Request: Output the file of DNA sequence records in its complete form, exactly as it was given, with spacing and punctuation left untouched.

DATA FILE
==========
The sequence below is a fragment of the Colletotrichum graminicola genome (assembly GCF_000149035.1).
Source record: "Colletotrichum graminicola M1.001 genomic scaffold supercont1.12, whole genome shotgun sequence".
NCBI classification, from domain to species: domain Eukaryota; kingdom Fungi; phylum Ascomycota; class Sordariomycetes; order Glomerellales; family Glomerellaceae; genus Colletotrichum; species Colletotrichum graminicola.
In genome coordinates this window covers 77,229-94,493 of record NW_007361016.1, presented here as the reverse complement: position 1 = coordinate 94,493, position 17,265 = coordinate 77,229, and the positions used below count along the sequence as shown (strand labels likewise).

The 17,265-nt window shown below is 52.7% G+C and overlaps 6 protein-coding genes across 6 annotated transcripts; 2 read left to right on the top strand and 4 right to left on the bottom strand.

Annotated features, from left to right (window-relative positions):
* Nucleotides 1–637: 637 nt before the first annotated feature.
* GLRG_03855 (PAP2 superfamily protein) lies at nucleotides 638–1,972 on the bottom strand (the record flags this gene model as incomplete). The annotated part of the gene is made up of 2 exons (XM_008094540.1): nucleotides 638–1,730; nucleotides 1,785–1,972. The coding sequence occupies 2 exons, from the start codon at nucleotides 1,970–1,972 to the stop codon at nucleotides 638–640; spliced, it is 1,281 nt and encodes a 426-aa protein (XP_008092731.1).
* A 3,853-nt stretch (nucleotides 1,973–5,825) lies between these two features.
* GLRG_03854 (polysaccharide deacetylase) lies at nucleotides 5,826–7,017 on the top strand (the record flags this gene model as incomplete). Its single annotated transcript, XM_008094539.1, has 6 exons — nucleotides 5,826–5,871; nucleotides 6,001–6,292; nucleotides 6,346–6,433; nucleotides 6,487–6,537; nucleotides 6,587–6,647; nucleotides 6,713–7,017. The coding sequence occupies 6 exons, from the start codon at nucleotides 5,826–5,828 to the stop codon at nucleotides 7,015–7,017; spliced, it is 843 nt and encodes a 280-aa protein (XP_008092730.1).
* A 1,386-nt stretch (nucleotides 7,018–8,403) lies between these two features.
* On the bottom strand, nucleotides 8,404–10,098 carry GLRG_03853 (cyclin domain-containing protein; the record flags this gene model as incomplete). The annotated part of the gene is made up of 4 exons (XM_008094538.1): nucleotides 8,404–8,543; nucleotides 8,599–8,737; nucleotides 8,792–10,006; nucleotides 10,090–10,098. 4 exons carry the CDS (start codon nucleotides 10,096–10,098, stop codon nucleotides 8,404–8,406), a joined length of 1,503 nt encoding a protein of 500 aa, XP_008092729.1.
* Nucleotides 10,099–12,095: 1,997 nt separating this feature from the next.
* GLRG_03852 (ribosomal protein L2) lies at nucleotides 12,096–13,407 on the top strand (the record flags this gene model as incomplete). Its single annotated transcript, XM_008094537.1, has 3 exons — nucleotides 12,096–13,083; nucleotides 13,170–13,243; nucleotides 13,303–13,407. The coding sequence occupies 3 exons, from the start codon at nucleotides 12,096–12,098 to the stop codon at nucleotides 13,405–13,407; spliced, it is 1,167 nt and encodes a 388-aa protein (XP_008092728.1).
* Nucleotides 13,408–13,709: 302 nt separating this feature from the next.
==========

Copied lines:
The sequence below is a fragment of the Colletotrichum graminicola genome (assembly GCF_000149035.1).
Source record: "Colletotrichum graminicola M1.001 genomic scaffold supercont1.12, whole genome shotgun sequence".
NCBI classification, from domain to species: domain Eukaryota; kingdom Fungi; phylum Ascomycota; class Sordariomycetes; order Glomerellales; family Glomerellaceae; genus Colletotrichum; species Colletotrichum graminicola.
In genome coordinates this window covers 77,229-94,493 of record NW_007361016.1, presented here as the reverse complement: position 1 = coordinate 94,493, position 17,265 = coordinate 77,229, and the positions used below count along the sequence as shown (strand labels likewise).

The 17,265-nt window shown below is 52.7% G+C and overlaps 6 protein-coding genes across 6 annotated transcripts; 2 read left to right on the top strand and 4 right to left on the bottom strand.

Annotated features, from left to right (window-relative positions):
* Nucleotides 1–637: 637 nt before the first annotated feature.
* GLRG_03855 (PAP2 superfamily protein) lies at nucleotides 638–1,972 on the bottom strand (the record flags this gene model as incomplete). The annotated part of the gene is made up of 2 exons (XM_008094540.1): nucleotides 638–1,730; nucleotides 1,785–1,972. The coding sequence occupies 2 exons, from the start codon at nucleotides 1,970–1,972 to the stop codon at nucleotides 638–640; spliced, it is 1,281 nt and encodes a 426-aa protein (XP_008092731.1).
* A 3,853-nt stretch (nucleotides 1,973–5,825) lies between these two features.
* GLRG_03854 (polysaccharide deacetylase) lies at nucleotides 5,826–7,017 on the top strand (the record flags this gene model as incomplete). Its single annotated transcript, XM_008094539.1, has 6 exons — nucleotides 5,826–5,871; nucleotides 6,001–6,292; nucleotides 6,346–6,433; nucleotides 6,487–6,537; nucleotides 6,587–6,647; nucleotides 6,713–7,017. The coding sequence occupies 6 exons, from the start codon at nucleotides 5,826–5,828 to the stop codon at nucleotides 7,015–7,017; spliced, it is 843 nt and encodes a 280-aa protein (XP_008092730.1).
* A 1,386-nt stretch (nucleotides 7,018–8,403) lies between these two features.
* On the bottom strand, nucleotides 8,404–10,098 carry GLRG_03853 (cyclin domain-containing protein; the record flags this gene model as incomplete). The annotated part of the gene is made up of 4 exons (XM_008094538.1): nucleotides 8,404–8,543; nucleotides 8,599–8,737; nucleotides 8,792–10,006; nucleotides 10,090–10,098. 4 exons carry the CDS (start codon nucleotides 10,096–10,098, stop codon nucleotides 8,404–8,406), a joined length of 1,503 nt encoding a protein of 500 aa, XP_008092729.1.
* Nucleotides 10,099–12,095: 1,997 nt separating this feature from the next.
* GLRG_03852 (ribosomal protein L2) lies at nucleotides 12,096–13,407 on the top strand (the record flags this gene model as incomplete). Its single annotated transcript, XM_008094537.1, has 3 exons — nucleotides 12,096–13,083; nucleotides 13,170–13,243; nucleotides 13,303–13,407. The coding sequence occupies 3 exons, from the start codon at nucleotides 12,096–12,098 to the stop codon at nucleotides 13,405–13,407; spliced, it is 1,167 nt and encodes a 388-aa protein (XP_008092728.1).
* Nucleotides 13,408–13,709: 302 nt separating this feature from the next.